'Gatsby' Anniversary: 5 Reasons to Read (or Reread) Fitzgerald's Classic
'Tis the season for Gatsby if there ever was one: April marked the 88th anniversary of the book's publication and the much-anticipated film version by "Moulin Rouge!" director Baz Luhrmann is hitting theaters. Meanwhile, brands such as Brooks Brothers, Prada and Tiffany's have unveiled Gatsby-inspired spring lines, and the soundtrack for the film--which features tracks by Beyonce, Jay-Z, Gotye and Florence and the Machine--is poised to become one biggest album releases of the summer. To celebrate the book taking center stage this spring, we've got the top five reasons you should read Fitzgerald's classic novel, or revisit it if you haven't gotten lost in it lately.
1. Greed, hedonism and other timeless themes
"The Great Gatsby" is a novel about the ways in which hedonism and greed can corrupt. Gatsby's pursuit of individual freedom and his longing for Daisy Buchanan become hopelessly complicated in the profit-driven, appearance-obsessed high society of flapper-era New York. Every time period has its share of inhumanity, but Fitzgerald's statement about the human toll of success, as well as the injustice of class disparity in America, strikes as deep a nerve with contemporary readers—inundated as we are with reports of corruption and unfettered greed among today's elite—as it did with those living in the Jazz Age.
2. See if the film lives up to your vision
We at Bookish always recommend reading a book before seeing its screen adaptation, but we're especially ardent about "Gatsby." While we're eagerly anticipating the May 10 premiere of Baz Lurhmann's film version—which will star Leonardo DiCaprio as Gatsby, Carey Mulligan as Daisy and Tobey Maguire as the book's narrator, Nick Carraway—the film and book offer very different experiences. With its saturated color palette, fantastical set and costume design and a soundtrack that could double as a Lollapalooza lineup, the movie will surely entertain and pack an intense emotional punch. But only the novel in its original form—with its nuanced tension and dreamy prose—can deliver the tragic blow that has made it an American classic.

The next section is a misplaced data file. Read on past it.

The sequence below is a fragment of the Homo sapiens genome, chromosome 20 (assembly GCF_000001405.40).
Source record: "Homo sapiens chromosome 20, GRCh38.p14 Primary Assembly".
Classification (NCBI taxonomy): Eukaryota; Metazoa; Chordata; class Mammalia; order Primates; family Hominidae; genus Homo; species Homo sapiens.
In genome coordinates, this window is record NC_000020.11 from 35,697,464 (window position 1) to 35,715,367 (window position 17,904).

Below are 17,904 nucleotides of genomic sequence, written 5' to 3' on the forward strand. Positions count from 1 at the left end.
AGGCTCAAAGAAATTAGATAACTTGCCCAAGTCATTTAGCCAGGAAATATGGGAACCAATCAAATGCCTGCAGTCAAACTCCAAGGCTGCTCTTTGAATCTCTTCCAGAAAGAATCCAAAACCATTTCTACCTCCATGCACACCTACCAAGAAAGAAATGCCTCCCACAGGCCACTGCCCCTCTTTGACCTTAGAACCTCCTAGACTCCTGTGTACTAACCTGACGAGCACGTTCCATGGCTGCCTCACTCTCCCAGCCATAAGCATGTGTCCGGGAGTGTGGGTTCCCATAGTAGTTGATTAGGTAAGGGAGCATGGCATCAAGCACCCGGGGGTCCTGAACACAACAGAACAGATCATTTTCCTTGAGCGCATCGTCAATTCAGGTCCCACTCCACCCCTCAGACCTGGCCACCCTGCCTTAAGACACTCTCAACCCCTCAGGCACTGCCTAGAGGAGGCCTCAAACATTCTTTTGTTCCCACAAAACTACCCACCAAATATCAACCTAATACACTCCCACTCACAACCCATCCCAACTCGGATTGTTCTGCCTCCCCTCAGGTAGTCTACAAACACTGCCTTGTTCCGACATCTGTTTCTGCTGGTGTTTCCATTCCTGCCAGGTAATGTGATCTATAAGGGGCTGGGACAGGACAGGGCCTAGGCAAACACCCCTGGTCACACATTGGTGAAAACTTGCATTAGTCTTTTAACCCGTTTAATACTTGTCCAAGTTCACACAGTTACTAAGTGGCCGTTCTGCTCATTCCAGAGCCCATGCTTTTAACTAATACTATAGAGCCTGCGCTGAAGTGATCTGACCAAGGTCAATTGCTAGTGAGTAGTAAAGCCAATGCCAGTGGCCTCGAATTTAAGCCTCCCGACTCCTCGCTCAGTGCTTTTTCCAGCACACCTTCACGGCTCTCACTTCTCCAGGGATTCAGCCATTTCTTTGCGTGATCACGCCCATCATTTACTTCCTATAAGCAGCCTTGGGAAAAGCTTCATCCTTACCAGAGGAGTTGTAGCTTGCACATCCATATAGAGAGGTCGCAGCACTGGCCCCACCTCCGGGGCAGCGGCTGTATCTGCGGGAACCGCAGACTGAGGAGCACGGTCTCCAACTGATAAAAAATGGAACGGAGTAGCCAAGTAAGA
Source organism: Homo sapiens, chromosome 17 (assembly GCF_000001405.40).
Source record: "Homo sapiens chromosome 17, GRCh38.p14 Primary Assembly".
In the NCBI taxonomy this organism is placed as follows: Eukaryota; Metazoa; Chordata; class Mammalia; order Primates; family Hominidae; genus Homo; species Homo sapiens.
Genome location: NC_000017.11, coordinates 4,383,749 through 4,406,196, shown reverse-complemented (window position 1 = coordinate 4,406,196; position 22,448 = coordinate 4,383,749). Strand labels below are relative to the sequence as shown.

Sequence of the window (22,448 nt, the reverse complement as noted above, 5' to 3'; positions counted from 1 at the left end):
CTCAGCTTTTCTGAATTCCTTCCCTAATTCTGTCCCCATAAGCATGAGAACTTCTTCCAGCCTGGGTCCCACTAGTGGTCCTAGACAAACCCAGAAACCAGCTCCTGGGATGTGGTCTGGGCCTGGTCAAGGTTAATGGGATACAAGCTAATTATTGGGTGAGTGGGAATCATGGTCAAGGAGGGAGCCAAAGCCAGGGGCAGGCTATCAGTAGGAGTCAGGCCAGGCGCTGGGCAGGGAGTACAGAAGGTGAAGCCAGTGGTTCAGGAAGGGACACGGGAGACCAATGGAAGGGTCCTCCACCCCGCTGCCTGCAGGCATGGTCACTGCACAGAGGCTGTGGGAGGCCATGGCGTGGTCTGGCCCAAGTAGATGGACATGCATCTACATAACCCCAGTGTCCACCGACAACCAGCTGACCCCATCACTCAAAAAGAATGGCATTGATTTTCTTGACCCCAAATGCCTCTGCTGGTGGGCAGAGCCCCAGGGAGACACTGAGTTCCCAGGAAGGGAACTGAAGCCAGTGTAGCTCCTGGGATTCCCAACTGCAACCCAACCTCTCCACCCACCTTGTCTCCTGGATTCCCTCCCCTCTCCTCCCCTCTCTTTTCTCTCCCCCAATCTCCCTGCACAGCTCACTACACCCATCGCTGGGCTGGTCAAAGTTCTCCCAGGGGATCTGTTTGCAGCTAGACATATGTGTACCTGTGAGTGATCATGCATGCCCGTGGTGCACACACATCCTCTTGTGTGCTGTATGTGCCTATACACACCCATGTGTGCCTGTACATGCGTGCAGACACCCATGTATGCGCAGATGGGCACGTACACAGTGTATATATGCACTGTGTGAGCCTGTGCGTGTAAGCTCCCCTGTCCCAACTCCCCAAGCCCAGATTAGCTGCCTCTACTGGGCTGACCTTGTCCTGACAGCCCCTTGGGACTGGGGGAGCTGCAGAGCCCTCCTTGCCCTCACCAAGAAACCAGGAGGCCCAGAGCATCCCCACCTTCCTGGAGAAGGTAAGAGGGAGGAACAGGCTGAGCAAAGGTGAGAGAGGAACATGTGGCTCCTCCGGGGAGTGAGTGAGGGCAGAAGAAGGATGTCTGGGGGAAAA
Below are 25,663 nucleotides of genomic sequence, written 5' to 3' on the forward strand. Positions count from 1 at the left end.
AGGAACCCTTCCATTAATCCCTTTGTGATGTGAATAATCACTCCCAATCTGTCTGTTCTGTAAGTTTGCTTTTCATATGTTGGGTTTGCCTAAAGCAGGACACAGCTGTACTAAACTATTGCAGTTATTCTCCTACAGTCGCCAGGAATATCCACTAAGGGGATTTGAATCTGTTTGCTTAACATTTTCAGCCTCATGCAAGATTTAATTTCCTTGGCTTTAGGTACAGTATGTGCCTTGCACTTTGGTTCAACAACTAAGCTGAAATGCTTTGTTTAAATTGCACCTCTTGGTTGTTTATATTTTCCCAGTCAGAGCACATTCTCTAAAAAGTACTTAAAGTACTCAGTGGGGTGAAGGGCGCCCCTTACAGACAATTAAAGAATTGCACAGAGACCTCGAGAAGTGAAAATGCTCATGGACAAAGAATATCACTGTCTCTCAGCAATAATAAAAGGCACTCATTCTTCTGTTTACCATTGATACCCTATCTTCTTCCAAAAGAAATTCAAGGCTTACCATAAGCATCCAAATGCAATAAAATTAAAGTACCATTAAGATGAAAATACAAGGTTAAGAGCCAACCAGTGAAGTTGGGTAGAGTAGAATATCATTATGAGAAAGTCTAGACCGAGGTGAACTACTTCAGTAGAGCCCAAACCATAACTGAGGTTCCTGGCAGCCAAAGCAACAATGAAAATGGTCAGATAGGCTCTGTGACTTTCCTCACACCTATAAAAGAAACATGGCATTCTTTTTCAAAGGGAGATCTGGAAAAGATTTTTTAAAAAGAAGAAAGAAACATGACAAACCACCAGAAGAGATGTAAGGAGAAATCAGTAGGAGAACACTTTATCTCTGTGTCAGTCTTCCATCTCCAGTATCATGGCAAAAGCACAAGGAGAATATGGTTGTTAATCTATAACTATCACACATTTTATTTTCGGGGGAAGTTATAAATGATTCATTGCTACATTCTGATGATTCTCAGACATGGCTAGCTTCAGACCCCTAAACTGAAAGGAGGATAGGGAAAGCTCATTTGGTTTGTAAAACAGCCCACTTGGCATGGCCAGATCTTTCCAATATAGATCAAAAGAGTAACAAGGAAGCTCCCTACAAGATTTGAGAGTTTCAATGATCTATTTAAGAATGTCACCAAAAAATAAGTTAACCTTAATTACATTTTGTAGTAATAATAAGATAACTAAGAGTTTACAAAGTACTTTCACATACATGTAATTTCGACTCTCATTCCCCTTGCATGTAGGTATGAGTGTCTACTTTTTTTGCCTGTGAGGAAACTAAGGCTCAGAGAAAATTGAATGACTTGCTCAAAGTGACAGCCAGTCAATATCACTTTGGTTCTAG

3. It's the perfect book to ring in summer
"The Great Gatsby" takes place in the hot and humid summer of 1922, and its hazy imagery—revealing dresses, lawn parties lasting into the wee hours, women fanning themselves, ice melting in tumblers and people swimming (or should we say floating?) in pools—makes it an ideal warm-weather read, whether you're watching boats float by in a marina or buddying up to your air conditioner.
4. You'll finally get all those references to it
Not having read "The Great Gatsby" is like not being privy to literature's biggest inside joke. Since its publication in 1925, countless books, films and TV shows have paid homage to the novel and its famous lines and images, from allusions in the HBO show "Entourage" (Vincent Chase plays Nick Carraway in a film version directed by Martin Scorsese) to spin-off novels (Chris Bohjalian's "The Double Bind" imagines Daisy and Tom in later years). A recent example of the novel's lasting influence is, perhaps surprisingly, Harmony Korine's "Spring Breakers." According Manhola Dargis of The New York Times, James Franco's look-at-all-my-stuff monologue borrows directly from the famous scene in which Gatsby brandishes his expensive shirts, and a neon-pink light at the end of a drug dealer's dock is a smiling nod to the green one at the end of Daisy and Tom Buchanan's.
5. It's one of the saddest, ugliest-cry-inducing books you'll ever read
Finally, we'd be remiss if we didn't mention that reading "The Great Gatsby" will result in a hiccup-y, snot-clogged, Kleenex-soaked, friends-and-family-alarming (but deeply satisfying) sob-a-thon. Even if you're not the crying type, the novel's tragic final act will cut you to the core, leaving you devastated and enlightened all at once.